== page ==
Being observant and brutally honest, I was thrilled to choose the topic of this post, Reality Check/Don't Do This. I hope you find my interpretation insightful as to where I live and work - the arid, high desert southwest.
May you will look deeply at your own locale's horticultural practices, including the why's, the how's, and the many possibilities.
I could write an extensive book about this topic with heavy imagery, but unfortunately, I have limited time. For the concepts lacking photos, the reader will have to visualize supporting images. For plants improperly designed or improperly maintained, you are encouraged to look at my countless past posts or conduct online searches on any plant in question.
My partial list was narrowed down to the following:
Buying and using plants without considering mature size (and thinking they can always be "trimmed" or "shaped" to stay in-bounds)
Buying plants based on their flowering season appearance, not dormant season appearance. ("Design for summer & it's pretty in summer. Design for winter & it's pretty all year." - Tara Dillard) I opt for 1/2 to 2/3 evergreen in any landscape where I live, having 4 seasons, with summers and winters too extreme for much plant or flower growth.
Above, in spring. Below, in winter; all gray and brown - powerless.
Primary succession tree species (softwoods or short-lived Arizona Ash, cottonwoods, willows) chosen over climax tree species (hardwoods like mesquites, oaks, pistaches, etc); speed over quality. The former have invasive surface roots, weak wood, and have a drinking problem - trash trees. Like oversized tumbleweeds. OK on large lots that collect water, far from pipes, hardscape, and structures. These are not trees that have much of a place in our outdoor living spaces, just open space and some park areas.
They did everything right according to some "experts" here...cool microclimate (root zones NE of wall), high water perennials underneath, and water-sucking bluegrass in the property behind it. Guess water doesn't compensate for forcing a plant from 4000'+ higher into the desert, with desert soils, desert heat, etc. That is 2 to 3 of the earth's life zones colder and wetter than anywhere in Albuquerque, to find where aspens grow naturally...similar to 5-6 actual climate zones different.
And logic does not compensate for willing ignorance.
The bias in Las Vegas is to push warmer. Oops. This after a quick low temperature 15F above the all-time record low. Dead queen palms are from Brazil, and quite happy in Orlando. Orlando...Las Vegas. Hmmm.
Not using native plants, especially sculptural accent plants
Too much clutter, no unity - a one-of-everything, "stick-gardening" approach (and you know what's about to die w/ white trunks):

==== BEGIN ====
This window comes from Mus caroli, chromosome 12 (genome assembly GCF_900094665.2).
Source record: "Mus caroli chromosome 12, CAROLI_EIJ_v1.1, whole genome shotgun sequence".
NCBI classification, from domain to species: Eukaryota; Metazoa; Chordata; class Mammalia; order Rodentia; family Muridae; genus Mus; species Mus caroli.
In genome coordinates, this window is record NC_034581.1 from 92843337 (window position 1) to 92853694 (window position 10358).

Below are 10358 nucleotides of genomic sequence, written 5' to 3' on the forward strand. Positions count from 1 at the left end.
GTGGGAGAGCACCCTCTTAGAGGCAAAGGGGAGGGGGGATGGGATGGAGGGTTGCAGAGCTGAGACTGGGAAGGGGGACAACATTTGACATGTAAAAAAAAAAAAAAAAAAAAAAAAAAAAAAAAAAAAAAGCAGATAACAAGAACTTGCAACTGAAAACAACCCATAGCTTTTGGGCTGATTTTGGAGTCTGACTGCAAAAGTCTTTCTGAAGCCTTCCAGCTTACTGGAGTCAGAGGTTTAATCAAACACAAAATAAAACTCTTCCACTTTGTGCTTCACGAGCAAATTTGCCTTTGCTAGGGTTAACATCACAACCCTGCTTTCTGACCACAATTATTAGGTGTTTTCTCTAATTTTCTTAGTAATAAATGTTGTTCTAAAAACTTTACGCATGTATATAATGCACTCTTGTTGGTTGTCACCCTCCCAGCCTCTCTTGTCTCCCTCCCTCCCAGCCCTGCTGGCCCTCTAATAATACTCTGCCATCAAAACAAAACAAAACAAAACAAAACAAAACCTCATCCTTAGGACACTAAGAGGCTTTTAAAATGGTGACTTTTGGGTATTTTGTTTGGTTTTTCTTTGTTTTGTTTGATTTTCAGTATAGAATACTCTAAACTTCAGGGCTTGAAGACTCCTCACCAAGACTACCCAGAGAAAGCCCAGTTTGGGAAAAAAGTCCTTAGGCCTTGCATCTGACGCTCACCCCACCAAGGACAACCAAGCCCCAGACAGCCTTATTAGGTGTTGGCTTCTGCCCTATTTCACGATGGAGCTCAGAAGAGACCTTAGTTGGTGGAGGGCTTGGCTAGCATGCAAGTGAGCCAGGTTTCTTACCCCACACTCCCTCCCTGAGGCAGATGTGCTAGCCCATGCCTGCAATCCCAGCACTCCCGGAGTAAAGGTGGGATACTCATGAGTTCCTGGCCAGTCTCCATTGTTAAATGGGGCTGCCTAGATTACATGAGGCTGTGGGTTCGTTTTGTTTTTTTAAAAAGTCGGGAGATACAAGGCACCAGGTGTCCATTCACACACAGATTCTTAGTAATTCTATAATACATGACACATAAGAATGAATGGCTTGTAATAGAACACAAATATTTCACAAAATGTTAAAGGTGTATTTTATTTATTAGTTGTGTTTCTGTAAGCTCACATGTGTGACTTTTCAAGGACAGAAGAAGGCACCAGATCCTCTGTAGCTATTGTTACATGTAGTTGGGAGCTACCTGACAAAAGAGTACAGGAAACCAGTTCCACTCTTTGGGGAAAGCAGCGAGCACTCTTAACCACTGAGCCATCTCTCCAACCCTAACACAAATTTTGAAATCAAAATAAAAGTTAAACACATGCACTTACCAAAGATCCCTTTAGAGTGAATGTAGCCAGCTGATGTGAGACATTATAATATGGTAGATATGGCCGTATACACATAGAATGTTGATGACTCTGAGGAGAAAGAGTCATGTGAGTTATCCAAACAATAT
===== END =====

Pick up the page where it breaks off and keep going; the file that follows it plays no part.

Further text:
Covering ground without creating beauty or an inviting space. Landscaping to just cover ground is _____.
Confusing popularity with one's expertise (it didn't stop after high school; some are shocked at those who fit this description)
Confusing common with appropriate or native
Ponderosa pines above were once dizzyingly popular in Abq, and you can see how well they perform above. They are not from anywhere near the desert where this photo was taken. They are popular once more, and aspens have become popular in the last 10 years. I posted a few photos of how poorly aspens grow here. Yep, those are flatbeds with some...people here salivate over having a bunch of each, and the seller will plant them if you buy in quantities. I can't make this up!
Letting lawns and gravel expanses constrain planting bed sizes; should be the other way
Fads (trends) over fashion (classic design principles)
Higher water-use trees & an understory of xeric plants, in the desert - instead of a tougher desert region tree of the same family. A little extra water does not help most times.
The above didn't work, so let's keep doing it. "Who cares about David's opinions, anyway. Didn't he move?"
More Honeylocust trees in the median, above, hanging on. And below, the next series of medians - same soils, same aspect, same climate, same irrigation, etc. Desert Willow (often not considered a "real tree"), along with Texas Red Oak, were planted at the same time as the honeylocusts; they are thriving and outgrowing what is considered "a real tree".
Plants used randomly with no relation to the architecture of buildings or space; plants, including natives, do not have to be used naturalistically
Implementation without an actual, drawn plan
Above is the latest rage in terrible pruning...limb up every shrub. Below is what a Russian Sage should look like.
Above was a Beargrass, and below was a Sotol. Remember what those are supposed to look like, in all their glory?
Above, an older Desert Willow; below, one under 10 years old. They grow quickly, allowing them to be pruned with a habit and interior open enough, even retail signage can be seen through the branching and foliage.
Expecting instant gratification without a massive budget for refined materials and the largest plants